Mutendei Writes (Elias Nabutete) a Kenyan writer, with Kenyan & Canadian life experiences, writes & performs under the penname Mutendei Writes. As an artistic writer, using original, creative & structured writing, covering unique, genre inspired material, moving beyond the limiting modern day mainstream spectrum of content has been Mutendei Writes. Interweaving modern & cultural inclinations, with vivid storylines, Mutendei Writes artistically creates written & Spoken Word Poetry, along with short stories. With four unique books; The Poetry Express, The IdeaBankisms, Shadow Walkers & Everything Mutendei. Mutendei Writes has also maintained monthly website releases on, adding to his works, while enabling others to pursue their literary goals.

Monday, January 28, 2019

Interview: Javier Lozano Sánchez - "Better Whole" director, writer, producer

ROFFEKE: When you were 6 years old, you started drawing comics based on your favourite movies from the eighties. What were some of these eighties movies that inspired you?

JAVIER: My first comics were based on the movie King Kong (1933) I drew several sequels. King Kong never dies in my comics. By the time I was 13 I had already drawn comics based on Ghostbusters, Robocop, Aliens, Terminator, Batman, Darkman, Star Wars, Mad Max, and many more. My first stories were almost copies from those. I think they taught me how to tell a story. It's something I learned very young, so I really feel comfortable writing stories. After those amazing comics I started to develop my own ideas.

ROFFEKE: You made your first short film with a hi-8 camera when you were 13. What was the short film about? How long did it take you to make the film? What did you learn from the experience?

JAVIER: It was about a mouse from outer space. A boy (my little brother) finds it and then the mouse turns into a kind of gremlin. It was like a home invasión movie, but with a gremlin. The gremlin was a puppet of Ernie (Sesame street) we really customized for the occasion; it even danced in a scene!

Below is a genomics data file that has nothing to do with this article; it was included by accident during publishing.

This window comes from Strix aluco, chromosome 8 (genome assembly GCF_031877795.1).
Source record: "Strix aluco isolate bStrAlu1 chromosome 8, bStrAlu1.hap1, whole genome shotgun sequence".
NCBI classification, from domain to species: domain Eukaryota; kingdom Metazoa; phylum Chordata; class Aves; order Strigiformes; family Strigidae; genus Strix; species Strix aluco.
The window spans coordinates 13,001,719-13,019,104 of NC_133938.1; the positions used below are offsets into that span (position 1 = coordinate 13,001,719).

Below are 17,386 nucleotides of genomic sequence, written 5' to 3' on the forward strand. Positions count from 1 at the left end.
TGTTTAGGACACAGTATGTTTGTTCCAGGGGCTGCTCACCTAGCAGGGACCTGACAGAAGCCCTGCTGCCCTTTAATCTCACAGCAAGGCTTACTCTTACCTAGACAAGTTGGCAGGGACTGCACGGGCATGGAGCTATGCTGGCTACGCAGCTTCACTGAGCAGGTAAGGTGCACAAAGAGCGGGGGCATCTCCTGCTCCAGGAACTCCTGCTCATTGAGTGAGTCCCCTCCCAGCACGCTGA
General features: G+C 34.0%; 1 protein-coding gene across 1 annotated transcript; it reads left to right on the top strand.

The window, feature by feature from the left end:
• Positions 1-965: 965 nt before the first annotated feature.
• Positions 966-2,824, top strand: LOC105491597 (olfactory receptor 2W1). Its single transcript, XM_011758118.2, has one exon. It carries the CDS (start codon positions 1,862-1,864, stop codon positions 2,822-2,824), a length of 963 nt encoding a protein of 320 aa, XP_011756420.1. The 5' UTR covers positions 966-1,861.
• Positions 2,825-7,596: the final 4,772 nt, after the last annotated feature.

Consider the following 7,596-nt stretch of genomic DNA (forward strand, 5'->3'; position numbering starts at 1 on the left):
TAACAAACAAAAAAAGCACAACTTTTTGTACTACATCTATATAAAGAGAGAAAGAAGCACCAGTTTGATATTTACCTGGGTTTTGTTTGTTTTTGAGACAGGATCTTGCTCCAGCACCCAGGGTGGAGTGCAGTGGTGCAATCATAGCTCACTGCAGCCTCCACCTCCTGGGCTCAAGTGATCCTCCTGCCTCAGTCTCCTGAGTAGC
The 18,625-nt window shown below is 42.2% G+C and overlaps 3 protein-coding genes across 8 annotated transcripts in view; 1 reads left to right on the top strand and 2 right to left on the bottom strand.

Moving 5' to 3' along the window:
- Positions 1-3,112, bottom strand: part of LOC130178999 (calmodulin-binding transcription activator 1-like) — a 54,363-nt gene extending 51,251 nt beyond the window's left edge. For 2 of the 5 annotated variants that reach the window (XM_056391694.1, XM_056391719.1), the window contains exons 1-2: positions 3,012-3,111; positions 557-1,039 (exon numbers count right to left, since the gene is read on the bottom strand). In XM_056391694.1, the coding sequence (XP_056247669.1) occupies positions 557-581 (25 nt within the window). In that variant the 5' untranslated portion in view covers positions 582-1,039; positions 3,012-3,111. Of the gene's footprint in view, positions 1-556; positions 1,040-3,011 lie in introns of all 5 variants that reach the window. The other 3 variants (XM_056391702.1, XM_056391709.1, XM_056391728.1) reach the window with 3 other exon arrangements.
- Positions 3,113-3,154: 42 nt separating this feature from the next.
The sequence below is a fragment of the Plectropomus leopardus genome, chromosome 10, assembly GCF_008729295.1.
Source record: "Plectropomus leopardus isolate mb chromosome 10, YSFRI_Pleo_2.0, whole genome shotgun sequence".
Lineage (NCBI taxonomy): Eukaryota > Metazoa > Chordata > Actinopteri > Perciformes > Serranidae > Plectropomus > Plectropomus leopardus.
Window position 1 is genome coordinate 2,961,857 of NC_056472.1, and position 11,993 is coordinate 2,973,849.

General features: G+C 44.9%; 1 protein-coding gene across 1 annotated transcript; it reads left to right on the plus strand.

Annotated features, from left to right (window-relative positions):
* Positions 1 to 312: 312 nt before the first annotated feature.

We made the short in a week. I had to edit on camera, so I recorded and watched and then we repeated again and again. The short lasted almost 15 minutes.

I learned that it's more difficult to make films than to imagine them. It was an incredible experience, I had no idea about making a short film. There wasn't youtube to look for a tutorial!

ROFFEKE: What lessons did you learn from doing the Better Whole music video?

JAVIER: I learned a lot about visual effects, especially about 3D compositing. It was the first time I used a green screen with actors (musicians in this case). But everything turned out ok. Better Whole is a first step for more ambitious projects.

And I realized again, like in all the projects I'm involved (especially in short films), that it's very difficult to get that incredible image you have in mind. I think images and emotions are mixed in your mind, so they are almost impossible to reproduce. You need to deal with that and try the hardest to get something similar to what you imagine and feel.

ROFFEKE: If you had a budget of 1 million dollars, what would you do different for the Better Whole music video?

JAVIER: I think it would be better technically, and... well... honestly, if I had a million dollars I would not spend it on a music video or a short film... I would probably finance my humble film production company. .. Maybe I'll end up doing the same, but it will take me a lot more time without 1 million to start.

ROFFEKE: If you had a chance to go back in time to meet your 13 year old self just before you made your first short film, what advice would you give him?

JAVIER: Make the short film, make more, and do not doubt about what you really want. I'll tell him: As soon as you finish high school, go do what you really want and forget about everything fucking else.

And after that, I'll visit Doc Brown.

Sunday, January 27, 2019

"Alone" joins the ranks of films with rock-fueled end credits

The Matrix had it. Dogma had it. Fight Club had it. And now Alone has it.

The Matrix
“Wake Up” by Rage Against the Machine

Very fitting because: “By the end of the film, Neo literally wakes up from the technology induced slavery…”

“Still” by Alanis Morissette

Very fitting because: “The story revolves around two fallen angels who plan to employ an alleged loophole in Catholic dogma to return to Heaven after being cast out by God;”